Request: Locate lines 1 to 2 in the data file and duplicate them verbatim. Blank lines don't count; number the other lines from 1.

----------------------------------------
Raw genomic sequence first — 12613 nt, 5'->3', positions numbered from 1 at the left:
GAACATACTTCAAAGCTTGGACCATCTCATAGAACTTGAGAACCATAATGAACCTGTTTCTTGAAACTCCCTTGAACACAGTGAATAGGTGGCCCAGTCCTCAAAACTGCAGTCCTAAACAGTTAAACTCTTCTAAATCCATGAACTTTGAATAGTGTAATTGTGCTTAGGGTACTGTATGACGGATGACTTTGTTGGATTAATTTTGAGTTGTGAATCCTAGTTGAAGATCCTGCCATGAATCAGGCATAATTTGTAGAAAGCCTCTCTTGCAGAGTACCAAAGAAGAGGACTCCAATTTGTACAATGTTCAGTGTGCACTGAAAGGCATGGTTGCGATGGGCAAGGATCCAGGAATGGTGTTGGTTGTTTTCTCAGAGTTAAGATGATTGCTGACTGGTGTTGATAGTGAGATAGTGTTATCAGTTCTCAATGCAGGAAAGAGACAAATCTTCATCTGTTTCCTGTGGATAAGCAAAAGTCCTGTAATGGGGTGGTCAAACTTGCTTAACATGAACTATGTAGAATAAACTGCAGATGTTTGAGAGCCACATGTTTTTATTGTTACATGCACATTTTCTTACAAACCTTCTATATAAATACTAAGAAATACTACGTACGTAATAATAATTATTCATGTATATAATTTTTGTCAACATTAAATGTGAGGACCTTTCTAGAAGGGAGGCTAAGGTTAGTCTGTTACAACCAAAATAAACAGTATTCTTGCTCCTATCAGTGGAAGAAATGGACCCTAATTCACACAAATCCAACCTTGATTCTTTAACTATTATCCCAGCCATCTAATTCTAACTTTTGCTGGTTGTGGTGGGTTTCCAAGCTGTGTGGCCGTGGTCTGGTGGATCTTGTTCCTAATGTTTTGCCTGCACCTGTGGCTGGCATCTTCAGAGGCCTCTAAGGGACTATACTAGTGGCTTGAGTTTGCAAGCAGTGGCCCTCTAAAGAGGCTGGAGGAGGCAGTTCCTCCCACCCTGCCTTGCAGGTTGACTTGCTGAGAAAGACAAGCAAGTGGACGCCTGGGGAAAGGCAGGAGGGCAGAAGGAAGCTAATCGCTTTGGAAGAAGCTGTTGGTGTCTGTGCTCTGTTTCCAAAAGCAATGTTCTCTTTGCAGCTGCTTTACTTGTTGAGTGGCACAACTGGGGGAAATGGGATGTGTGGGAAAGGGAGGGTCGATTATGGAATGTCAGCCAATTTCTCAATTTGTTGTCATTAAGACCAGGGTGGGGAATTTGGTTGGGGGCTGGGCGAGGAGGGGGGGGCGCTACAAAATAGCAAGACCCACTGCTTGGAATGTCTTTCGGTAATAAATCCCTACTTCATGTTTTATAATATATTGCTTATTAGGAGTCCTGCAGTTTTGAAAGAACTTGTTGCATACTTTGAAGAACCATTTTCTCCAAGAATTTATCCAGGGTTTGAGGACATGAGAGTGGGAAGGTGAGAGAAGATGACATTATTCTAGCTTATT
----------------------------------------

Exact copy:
Raw genomic sequence first — 12613 nt, 5'->3', positions numbered from 1 at the left:
GAACATACTTCAAAGCTTGGACCATCTCATAGAACTTGAGAACCATAATGAACCTGTTTCTTGAAACTCCCTTGAACACAGTGAATAGGTGGCCCAGTCCTCAAAACTGCAGTCCTAAACAGTTAAACTCTTCTAAATCCATGAACTTTGAATAGTGTAATTGTGCTTAGGGTACTGTATGACGGATGACTTTGTTGGATTAATTTTGAGTTGTGAATCCTAGTTGAAGATCCTGCCATGAATCAGGCATAATTTGTAGAAAGCCTCTCTTGCAGAGTACCAAAGAAGAGGACTCCAATTTGTACAATGTTCAGTGTGCACTGAAAGGCATGGTTGCGATGGGCAAGGATCCAGGAATGGTGTTGGTTGTTTTCTCAGAGTTAAGATGATTGCTGACTGGTGTTGATAGTGAGATAGTGTTATCAGTTCTCAATGCAGGAAAGAGACAAATCTTCATCTGTTTCCTGTGGATAAGCAAAAGTCCTGTAATGGGGTGGTCAAACTTGCTTAACATGAACTATGTAGAATAAACTGCAGATGTTTGAGAGCCACATGTTTTTATTGTTACATGCACATTTTCTTACAAACCTTCTATATAAATACTAAGAAATACTACGTACGTAATAATAATTATTCATGTATATAATTTTTGTCAACATTAAATGTGAGGACCTTTCTAGAAGGGAGGCTAAGGTTAGTCTGTTACAACCAAAATAAACAGTATTCTTGCTCCTATCAGTGGAAGAAATGGACCCTAATTCACACAAATCCAACCTTGATTCTTTAACTATTATCCCAGCCATCTAATTCTAACTTTTGCTGGTTGTGGTGGGTTTCCAAGCTGTGTGGCCGTGGTCTGGTGGATCTTGTTCCTAATGTTTTGCCTGCACCTGTGGCTGGCATCTTCAGAGGCCTCTAAGGGACTATACTAGTGGCTTGAGTTTGCAAGCAGTGGCCCTCTAAAGAGGCTGGAGGAGGCAGTTCCTCCCACCCTGCCTTGCAGGTTGACTTGCTGAGAAAGACAAGCAAGTGGACGCCTGGGGAAAGGCAGGAGGGCAGAAGGAAGCTAATCGCTTTGGAAGAAGCTGTTGGTGTCTGTGCTCTGTTTCCAAAAGCAATGTTCTCTTTGCAGCTGCTTTACTTGTTGAGTGGCACAACTGGGGGAAATGGGATGTGTGGGAAAGGGAGGGTCGATTATGGAATGTCAGCCAATTTCTCAATTTGTTGTCATTAAGACCAGGGTGGGGAATTTGGTTGGGGGCTGGGCGAGGAGGGGGGGGCGCTACAAAATAGCAAGACCCACTGCTTGGAATGTCTTTCGGTAATAAATCCCTACTTCATGTTTTATAATATATTGCTTATTAGGAGTCCTGCAGTTTTGAAAGAACTTGTTGCATACTTTGAAGAACCATTTTCTCCAAGAATTTATCCAGGGTTTGAGGACATGAGAGTGGGAAGGTGAGAGAAGATGACATTATTCTAGCTTATT